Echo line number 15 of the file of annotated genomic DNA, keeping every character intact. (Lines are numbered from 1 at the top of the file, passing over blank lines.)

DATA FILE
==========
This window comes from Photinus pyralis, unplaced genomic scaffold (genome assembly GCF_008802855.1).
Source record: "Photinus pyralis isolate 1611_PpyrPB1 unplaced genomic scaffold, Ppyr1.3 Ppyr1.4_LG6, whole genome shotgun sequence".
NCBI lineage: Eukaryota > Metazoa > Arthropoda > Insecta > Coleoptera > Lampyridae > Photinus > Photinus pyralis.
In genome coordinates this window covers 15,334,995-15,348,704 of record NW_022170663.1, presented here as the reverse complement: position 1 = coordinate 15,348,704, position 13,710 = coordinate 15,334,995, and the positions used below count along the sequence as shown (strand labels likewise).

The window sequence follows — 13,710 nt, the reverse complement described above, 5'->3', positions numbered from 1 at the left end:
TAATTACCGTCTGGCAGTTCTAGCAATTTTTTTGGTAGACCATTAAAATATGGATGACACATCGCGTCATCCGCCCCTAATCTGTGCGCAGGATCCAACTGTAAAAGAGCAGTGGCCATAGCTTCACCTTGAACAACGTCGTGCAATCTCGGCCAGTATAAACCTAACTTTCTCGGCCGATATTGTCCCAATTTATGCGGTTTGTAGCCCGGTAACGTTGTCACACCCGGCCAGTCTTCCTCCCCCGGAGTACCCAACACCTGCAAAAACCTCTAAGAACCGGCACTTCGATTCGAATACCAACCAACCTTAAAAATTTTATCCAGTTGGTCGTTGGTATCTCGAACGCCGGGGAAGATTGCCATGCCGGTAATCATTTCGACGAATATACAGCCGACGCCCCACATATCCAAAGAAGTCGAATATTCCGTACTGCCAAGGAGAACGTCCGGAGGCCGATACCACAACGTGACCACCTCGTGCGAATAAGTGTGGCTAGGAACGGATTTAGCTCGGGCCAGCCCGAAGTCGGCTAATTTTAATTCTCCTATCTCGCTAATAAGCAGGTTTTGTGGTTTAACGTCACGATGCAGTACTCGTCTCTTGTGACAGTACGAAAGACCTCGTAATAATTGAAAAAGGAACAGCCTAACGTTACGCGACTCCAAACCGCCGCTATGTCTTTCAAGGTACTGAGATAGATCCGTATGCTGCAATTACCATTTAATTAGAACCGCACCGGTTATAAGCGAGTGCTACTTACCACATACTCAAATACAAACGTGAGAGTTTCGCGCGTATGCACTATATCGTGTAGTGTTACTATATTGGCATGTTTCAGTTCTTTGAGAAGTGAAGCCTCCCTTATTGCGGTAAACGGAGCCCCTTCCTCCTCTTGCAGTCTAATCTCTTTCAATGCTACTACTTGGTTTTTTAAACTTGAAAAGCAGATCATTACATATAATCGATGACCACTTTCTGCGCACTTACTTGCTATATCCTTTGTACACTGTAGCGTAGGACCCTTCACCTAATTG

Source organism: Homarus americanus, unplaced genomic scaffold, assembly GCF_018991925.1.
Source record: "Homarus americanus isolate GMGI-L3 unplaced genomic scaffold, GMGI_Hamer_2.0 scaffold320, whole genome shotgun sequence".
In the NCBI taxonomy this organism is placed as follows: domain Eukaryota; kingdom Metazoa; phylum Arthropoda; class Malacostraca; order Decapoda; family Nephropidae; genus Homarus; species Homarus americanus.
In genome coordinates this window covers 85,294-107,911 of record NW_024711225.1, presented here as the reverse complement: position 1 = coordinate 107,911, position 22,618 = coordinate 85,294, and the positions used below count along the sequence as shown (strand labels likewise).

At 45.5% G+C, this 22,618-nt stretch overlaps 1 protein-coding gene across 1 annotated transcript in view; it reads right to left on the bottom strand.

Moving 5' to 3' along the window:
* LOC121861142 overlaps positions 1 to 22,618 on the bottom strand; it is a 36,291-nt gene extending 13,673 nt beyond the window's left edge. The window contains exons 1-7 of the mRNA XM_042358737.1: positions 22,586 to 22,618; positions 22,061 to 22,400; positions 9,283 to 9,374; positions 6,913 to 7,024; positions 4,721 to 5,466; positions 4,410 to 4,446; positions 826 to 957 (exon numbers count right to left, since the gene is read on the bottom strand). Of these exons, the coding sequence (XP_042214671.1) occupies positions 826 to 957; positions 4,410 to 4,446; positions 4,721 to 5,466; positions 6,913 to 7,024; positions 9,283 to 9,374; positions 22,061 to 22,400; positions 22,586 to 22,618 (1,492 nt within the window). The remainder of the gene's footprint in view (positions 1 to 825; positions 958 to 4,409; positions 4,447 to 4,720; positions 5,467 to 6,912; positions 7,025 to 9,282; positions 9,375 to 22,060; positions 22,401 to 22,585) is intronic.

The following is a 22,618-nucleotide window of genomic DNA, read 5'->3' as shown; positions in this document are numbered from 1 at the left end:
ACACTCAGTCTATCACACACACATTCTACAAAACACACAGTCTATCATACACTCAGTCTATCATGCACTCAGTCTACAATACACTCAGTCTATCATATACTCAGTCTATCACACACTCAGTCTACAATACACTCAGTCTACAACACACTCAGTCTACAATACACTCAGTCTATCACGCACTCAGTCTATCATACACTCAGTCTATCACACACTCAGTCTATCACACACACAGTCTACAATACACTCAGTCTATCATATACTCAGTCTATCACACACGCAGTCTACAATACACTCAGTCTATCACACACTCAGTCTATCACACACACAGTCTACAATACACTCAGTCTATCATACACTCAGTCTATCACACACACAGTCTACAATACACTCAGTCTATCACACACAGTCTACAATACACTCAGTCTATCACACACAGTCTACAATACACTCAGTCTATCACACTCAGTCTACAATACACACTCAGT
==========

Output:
ACACTCAGTCTATCACACACACATTCTACAAAACACACAGTCTATCATACACTCAGTCTATCATGCACTCAGTCTACAATACACTCAGTCTATCATATACTCAGTCTATCACACACTCAGTCTACAATACACTCAGTCTACAACACACTCAGTCTACAATACACTCAGTCTATCACGCACTCAGTCTATCATACACTCAGTCTATCACACACTCAGTCTATCACACACACAGTCTACAATACACTCAGTCTATCATATACTCAGTCTATCACACACGCAGTCTACAATACACTCAGTCTATCACACACTCAGTCTATCACACACACAGTCTACAATACACTCAGTCTATCATACACTCAGTCTATCACACACACAGTCTACAATACACTCAGTCTATCACACACAGTCTACAATACACTCAGTCTATCACACACAGTCTACAATACACTCAGTCTATCACACTCAGTCTACAATACACACTCAGT